A: I did feel confident. I felt confident when I went in the game the other day, but there are still some nerves there. It's just a matter of managing those nerves. It has been that way for as long as I've played football. Every time I go out in the game there is an amount of nerves. I feel like everybody who plays the game of football has an amount of nerves when they get in the game. It's just the people who play well are those who can control their emotions.

Q: You had your chance to play early, then you had a few games to sit and observe. When you were observing, how much did having played before help?

A: I think that having played early helped me stay in the game for the fact that I knew I could be put onto the field at any point. Had I not been in as early as I'd been, maybe it would have been as much of a connection for me on the sidelines.

Q: Jeff is a 10-year veteran who has been to the last three Pro Bowls as a starter. What have you had a chance to learn from him this season?

A: Jeff's good and he has definitely helped me with a lot of things. It's not just Jeff. People like (guard Ryan) Lilja have helped me with things, whether it's just questions or something they saw that I did that they thought I should change technique on, or tweak, or, 'Don't go at this guy like this. Hit him like that. Move your body over here.' Just things like that – head placement, hand placement . . . Jeff has been doing it a long time and he definitely has a lot of perspective that I'd be crazy not to listen to.

Q: How much more confident do you feel now than you did the first two games?

A: I feel like I'm just as confident as I was the first week. Every opponent is different. You can't rely on what you have done in the past. You just have to prepare for every week the same as you prepare for any other week. That's what I plan on doing.

Q: The rookie season is a whirlwind for any player, that's particularly true in your case. Do you ever think about how much life has changed in a year?

A: I never really think about what it was like at this point last year, but actually a week ago was the first time it kind of hit me. I thought back on it because my college team is bowl eligible for the first time, so their season is going to continue on. At this point last year, I had one week left and after this Saturday coming up last year was when I began the process of picking an agent, finding where I was going to train – the journey of getting here.

Q: It has been some year . . .

A: Absolutely.

Q: Do you have an appreciation now for what an endurance test an NFL season can be?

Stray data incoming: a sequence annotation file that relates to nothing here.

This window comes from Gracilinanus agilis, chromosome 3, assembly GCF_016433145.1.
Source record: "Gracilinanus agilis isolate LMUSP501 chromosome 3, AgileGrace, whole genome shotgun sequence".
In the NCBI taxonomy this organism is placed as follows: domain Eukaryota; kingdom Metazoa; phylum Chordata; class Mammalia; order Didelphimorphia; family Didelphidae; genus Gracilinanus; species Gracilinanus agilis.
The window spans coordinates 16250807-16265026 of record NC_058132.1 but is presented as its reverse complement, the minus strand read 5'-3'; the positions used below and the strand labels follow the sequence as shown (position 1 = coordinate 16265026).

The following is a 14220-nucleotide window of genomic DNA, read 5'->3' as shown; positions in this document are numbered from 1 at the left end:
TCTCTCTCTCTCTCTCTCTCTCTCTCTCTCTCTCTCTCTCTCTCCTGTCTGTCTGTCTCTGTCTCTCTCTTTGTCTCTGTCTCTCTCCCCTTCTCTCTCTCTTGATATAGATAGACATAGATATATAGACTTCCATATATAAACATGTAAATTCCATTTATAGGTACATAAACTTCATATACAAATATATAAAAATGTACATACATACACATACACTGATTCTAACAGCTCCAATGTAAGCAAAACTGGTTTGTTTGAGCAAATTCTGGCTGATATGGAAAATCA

A: It's a long year. If you add the preseason, those five games, we finished the college season a few weeks ago. That's with a bowl game and maybe a conference title game as well. It's definitely a long year. A lot of times they talk about younger guys not being able to make it through the year, but the fact that I had been out of the lineup for a while I think at this point is a blessing for me to help me make it through the year.

Q: So your approach this week likely doesn't change much . . .

A: The only difference is the amount of reps.

Q: One thing that people have noticed about you this season is just how prepared you have seemed for the NFL, and for this opportunity. Coming from Buffalo, a smaller college football program, to what do you attribute that?

A: I don't think people give Buffalo enough credit sometimes for the type of football we play. It would be one thing if our non-conference schedule was I-AAs and IIs, but we're going to Wisconsins and Penn States and this year, we played Pitt. We're playing a lot of good football teams and we're getting out there in front of a lot of big crowds. At Penn State, there were over 100,000 people. Turner Gill's doing a great job with that program and the guys in that program, allowing them to prepare for situations like this. If you play every week in front of 10,000, 15,000 people, and then you try to come to this level then, yeah, there's going to be an awe to how many people are watching you, but when you get in front of that many people in college, it allows you to gain a familiarity with it.

Q: So then, what's the biggest difference between college and NFL?

A: I've said it before. All good players in the league at one point were in college. The difference between college and the NFL, really, is that you go from having teams with a handful of great players to a team full of great players. Everybody who's here deserves to be here and everybody who's here is a good player. It's really just taking guys in college and weeding a few out and whittling it down a little bit. That's what the NFL is.